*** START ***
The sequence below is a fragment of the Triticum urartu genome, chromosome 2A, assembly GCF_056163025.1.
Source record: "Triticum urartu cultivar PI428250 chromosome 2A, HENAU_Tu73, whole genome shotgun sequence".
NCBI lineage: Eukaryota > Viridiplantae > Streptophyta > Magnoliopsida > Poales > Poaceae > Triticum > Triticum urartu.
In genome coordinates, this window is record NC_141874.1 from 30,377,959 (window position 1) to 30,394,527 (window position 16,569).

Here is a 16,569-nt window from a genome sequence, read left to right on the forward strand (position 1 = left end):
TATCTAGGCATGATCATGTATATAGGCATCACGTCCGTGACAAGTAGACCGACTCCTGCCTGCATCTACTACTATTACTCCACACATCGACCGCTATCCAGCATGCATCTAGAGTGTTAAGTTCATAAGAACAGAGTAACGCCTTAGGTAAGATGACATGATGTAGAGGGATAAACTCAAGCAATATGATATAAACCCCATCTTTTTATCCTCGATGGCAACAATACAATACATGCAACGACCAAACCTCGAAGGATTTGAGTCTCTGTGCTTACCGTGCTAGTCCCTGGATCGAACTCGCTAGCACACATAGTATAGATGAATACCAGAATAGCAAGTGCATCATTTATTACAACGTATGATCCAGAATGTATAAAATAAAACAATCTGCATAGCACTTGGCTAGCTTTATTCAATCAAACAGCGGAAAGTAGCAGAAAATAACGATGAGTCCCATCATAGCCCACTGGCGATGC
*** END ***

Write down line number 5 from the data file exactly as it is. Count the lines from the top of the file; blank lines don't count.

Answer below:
Here is a 16,569-nt window from a genome sequence, read left to right on the forward strand (position 1 = left end):